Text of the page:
Let's take the estimate for the Riverside-San Bernadino area of California. The BLS estimated that there were 32,400 new jobs in December in the area. But California, with more thorough methodology, saw job losses totaling 10,100. BLS estimates 56,000 more total jobs than California does in that one area alone. The data is even more stark in the major metropolitan areas. Now, this will all get resolved over time with revisions, but it does distort the current data. (Thanks to John Burns Real Estate Consulting for giving me that data.)
2,500,000 "Lost Jobs" and Counting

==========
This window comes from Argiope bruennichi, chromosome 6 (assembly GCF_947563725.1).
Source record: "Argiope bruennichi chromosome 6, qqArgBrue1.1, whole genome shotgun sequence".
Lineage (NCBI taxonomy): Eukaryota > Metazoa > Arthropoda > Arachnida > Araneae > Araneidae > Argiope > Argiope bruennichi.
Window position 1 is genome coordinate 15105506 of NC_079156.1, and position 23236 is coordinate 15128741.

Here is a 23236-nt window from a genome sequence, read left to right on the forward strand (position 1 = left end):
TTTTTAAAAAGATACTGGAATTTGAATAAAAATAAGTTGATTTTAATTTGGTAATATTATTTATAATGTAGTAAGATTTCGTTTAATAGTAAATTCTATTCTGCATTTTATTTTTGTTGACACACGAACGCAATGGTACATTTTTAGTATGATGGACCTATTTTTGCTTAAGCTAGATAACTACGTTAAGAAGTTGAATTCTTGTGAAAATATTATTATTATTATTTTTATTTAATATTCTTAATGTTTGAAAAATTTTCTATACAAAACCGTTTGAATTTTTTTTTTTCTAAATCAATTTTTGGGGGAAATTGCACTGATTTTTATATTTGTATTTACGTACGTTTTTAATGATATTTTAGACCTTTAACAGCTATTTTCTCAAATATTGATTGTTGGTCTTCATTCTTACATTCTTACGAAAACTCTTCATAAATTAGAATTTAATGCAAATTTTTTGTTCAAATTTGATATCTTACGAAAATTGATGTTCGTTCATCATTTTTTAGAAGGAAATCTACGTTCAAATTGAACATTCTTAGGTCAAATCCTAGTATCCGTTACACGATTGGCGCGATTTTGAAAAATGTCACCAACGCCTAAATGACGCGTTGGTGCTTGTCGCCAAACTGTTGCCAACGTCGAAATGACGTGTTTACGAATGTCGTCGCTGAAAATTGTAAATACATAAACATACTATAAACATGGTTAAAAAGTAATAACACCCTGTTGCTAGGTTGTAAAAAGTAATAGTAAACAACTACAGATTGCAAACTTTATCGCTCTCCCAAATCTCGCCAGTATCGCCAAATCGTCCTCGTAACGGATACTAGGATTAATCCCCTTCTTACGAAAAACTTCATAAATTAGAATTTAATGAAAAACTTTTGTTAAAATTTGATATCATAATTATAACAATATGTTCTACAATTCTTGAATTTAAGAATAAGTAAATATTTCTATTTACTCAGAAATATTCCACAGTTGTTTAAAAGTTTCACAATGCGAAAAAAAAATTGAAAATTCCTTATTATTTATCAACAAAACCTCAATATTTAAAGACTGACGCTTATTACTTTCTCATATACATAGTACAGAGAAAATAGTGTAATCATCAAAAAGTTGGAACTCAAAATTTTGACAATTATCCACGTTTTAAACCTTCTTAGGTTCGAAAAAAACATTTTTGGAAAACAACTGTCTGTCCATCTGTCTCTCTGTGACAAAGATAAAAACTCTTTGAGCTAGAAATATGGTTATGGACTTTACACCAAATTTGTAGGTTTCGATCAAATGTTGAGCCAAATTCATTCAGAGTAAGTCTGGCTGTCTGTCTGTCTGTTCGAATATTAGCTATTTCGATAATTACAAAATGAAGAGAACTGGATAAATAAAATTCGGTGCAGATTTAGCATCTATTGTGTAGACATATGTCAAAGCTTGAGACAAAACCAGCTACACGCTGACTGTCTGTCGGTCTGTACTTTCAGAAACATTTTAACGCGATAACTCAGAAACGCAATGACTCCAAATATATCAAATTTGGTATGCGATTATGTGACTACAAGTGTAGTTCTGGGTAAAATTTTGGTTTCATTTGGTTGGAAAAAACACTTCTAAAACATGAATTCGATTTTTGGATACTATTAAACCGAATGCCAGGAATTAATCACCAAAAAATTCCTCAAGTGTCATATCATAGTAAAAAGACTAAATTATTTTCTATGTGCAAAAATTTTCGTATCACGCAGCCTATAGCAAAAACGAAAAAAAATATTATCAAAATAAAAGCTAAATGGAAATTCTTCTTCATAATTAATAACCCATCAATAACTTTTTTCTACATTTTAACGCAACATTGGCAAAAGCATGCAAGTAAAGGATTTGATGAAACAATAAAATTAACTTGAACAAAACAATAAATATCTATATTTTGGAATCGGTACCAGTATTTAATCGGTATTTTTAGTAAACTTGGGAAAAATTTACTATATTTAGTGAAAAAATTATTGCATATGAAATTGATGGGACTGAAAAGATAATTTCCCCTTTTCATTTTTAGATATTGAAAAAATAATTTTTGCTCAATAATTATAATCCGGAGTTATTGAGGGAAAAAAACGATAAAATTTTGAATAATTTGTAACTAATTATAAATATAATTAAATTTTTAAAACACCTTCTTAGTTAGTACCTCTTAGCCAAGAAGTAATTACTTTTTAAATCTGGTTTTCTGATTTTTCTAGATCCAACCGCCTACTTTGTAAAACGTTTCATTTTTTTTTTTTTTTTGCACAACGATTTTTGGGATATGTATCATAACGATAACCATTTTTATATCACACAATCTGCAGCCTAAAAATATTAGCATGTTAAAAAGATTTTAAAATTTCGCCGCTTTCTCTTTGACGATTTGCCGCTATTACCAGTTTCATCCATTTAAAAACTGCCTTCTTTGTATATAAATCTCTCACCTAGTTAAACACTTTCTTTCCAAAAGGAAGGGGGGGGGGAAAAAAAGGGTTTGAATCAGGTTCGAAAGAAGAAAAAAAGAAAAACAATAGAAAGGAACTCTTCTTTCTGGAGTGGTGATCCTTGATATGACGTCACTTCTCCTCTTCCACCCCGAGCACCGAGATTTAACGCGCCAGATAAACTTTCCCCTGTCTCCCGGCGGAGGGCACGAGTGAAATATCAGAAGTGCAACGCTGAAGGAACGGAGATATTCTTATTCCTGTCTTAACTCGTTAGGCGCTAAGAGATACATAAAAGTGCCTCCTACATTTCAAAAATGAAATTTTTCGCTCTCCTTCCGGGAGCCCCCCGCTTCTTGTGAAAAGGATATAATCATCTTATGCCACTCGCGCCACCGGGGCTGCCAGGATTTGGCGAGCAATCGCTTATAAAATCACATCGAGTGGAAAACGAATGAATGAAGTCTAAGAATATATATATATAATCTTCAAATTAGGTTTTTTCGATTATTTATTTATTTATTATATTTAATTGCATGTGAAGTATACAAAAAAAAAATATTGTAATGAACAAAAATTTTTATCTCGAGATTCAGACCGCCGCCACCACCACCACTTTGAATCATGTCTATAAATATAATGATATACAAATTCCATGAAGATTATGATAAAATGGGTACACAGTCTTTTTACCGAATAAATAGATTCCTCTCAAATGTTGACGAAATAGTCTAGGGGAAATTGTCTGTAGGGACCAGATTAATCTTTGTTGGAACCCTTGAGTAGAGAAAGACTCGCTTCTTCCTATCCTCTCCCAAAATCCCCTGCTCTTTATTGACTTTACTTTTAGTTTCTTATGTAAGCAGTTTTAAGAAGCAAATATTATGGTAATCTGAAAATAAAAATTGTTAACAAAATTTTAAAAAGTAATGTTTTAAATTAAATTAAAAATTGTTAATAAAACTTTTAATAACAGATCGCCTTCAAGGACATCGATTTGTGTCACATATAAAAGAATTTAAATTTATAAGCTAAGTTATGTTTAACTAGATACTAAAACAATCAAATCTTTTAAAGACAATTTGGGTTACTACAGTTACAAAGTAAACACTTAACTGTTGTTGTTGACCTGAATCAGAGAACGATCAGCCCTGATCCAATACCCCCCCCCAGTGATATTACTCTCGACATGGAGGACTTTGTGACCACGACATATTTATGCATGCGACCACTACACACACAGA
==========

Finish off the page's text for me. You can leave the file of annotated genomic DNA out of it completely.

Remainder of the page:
The reality is that there were probably closer to 2,500,000 "lost jobs" in February. How so? The Liscio Report notes that:
"Net changes in total employment over time are a function of gross job losses and gains. For example, in 2006, there was a net gain of 1.7 million jobs in the private sector, according to the BED program. (This number differs from the establishment survey.) But that net gain came from a gross gain of 30.8 million jobs, and gross losses of 29.1 million jobs. That's quite a furious pace of turnover under a rather placid surface."
If we take those losses for the year of 29.1 million and divide by 12 months, something like 2.5 million jobs were lost in an average month in 2006 (while 2.6 million jobs were found).